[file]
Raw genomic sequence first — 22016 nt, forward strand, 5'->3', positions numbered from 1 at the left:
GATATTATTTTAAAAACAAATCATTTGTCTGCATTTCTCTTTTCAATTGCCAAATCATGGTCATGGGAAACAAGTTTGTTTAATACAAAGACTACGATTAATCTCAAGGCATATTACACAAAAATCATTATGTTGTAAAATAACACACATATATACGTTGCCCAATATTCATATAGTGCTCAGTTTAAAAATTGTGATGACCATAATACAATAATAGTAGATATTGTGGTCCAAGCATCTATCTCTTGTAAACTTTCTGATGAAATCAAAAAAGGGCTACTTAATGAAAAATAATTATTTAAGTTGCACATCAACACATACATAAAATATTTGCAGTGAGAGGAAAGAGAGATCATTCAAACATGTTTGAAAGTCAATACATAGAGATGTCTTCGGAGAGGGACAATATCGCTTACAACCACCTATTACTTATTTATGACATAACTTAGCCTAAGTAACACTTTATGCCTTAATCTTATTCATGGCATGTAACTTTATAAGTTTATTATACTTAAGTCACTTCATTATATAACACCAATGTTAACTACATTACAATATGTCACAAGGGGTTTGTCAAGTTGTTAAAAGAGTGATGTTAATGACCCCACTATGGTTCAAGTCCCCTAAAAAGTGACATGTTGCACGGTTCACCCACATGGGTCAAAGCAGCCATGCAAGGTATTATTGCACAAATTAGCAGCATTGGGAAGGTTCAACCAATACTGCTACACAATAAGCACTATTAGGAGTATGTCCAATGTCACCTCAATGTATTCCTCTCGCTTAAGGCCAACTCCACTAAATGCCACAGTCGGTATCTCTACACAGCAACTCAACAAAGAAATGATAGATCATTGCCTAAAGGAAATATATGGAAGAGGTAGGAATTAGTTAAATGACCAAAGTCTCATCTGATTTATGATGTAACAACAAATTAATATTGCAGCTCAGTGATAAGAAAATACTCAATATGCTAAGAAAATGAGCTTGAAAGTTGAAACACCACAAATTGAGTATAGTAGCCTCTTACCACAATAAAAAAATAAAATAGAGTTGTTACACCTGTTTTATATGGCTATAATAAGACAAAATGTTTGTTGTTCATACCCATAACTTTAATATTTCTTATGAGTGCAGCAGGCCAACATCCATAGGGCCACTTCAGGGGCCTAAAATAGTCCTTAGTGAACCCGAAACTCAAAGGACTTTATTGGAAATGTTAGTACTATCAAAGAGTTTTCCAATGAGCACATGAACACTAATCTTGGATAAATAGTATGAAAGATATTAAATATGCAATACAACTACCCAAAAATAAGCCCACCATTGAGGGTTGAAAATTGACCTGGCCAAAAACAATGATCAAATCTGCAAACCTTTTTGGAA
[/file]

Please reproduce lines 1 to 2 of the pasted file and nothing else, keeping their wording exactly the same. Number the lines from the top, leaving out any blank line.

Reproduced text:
Raw genomic sequence first — 22016 nt, forward strand, 5'->3', positions numbered from 1 at the left:
GATATTATTTTAAAAACAAATCATTTGTCTGCATTTCTCTTTTCAATTGCCAAATCATGGTCATGGGAAACAAGTTTGTTTAATACAAAGACTACGATTAATCTCAAGGCATATTACACAAAAATCATTATGTTGTAAAATAACACACATATATACGTTGCCCAATATTCATATAGTGCTCAGTTTAAAAATTGTGATGACCATAATACAATAATAGTAGATATTGTGGTCCAAGCATCTATCTCTTGTAAACTTTCTGATGAAATCAAAAAAGGGCTACTTAATGAAAAATAATTATTTAAGTTGCACATCAACACATACATAAAATATTTGCAGTGAGAGGAAAGAGAGATCATTCAAACATGTTTGAAAGTCAATACATAGAGATGTCTTCGGAGAGGGACAATATCGCTTACAACCACCTATTACTTATTTATGACATAACTTAGCCTAAGTAACACTTTATGCCTTAATCTTATTCATGGCATGTAACTTTATAAGTTTATTATACTTAAGTCACTTCATTATATAACACCAATGTTAACTACATTACAATATGTCACAAGGGGTTTGTCAAGTTGTTAAAAGAGTGATGTTAATGACCCCACTATGGTTCAAGTCCCCTAAAAAGTGACATGTTGCACGGTTCACCCACATGGGTCAAAGCAGCCATGCAAGGTATTATTGCACAAATTAGCAGCATTGGGAAGGTTCAACCAATACTGCTACACAATAAGCACTATTAGGAGTATGTCCAATGTCACCTCAATGTATTCCTCTCGCTTAAGGCCAACTCCACTAAATGCCACAGTCGGTATCTCTACACAGCAACTCAACAAAGAAATGATAGATCATTGCCTAAAGGAAATATATGGAAGAGGTAGGAATTAGTTAAATGACCAAAGTCTCATCTGATTTATGATGTAACAACAAATTAATATTGCAGCTCAGTGATAAGAAAATACTCAATATGCTAAGAAAATGAGCTTGAAAGTTGAAACACCACAAATTGAGTATAGTAGCCTCTTACCACAATAAAAAAATAAAATAGAGTTGTTACACCTGTTTTATATGGCTATAATAAGACAAAATGTTTGTTGTTCATACCCATAACTTTAATATTTCTTATGAGTGCAGCAGGCCAACATCCATAGGGCCACTTCAGGGGCCTAAAATAGTCCTTAGTGAACCCGAAACTCAAAGGACTTTATTGGAAATGTTAGTACTATCAAAGAGTTTTCCAATGAGCACATGAACACTAATCTTGGATAAATAGTATGAAAGATATTAAATATGCAATACAACTACCCAAAAATAAGCCCACCATTGAGGGTTGAAAATTGACCTGGCCAAAAACAATGATCAAATCTGCAAACCTTTTTGGAA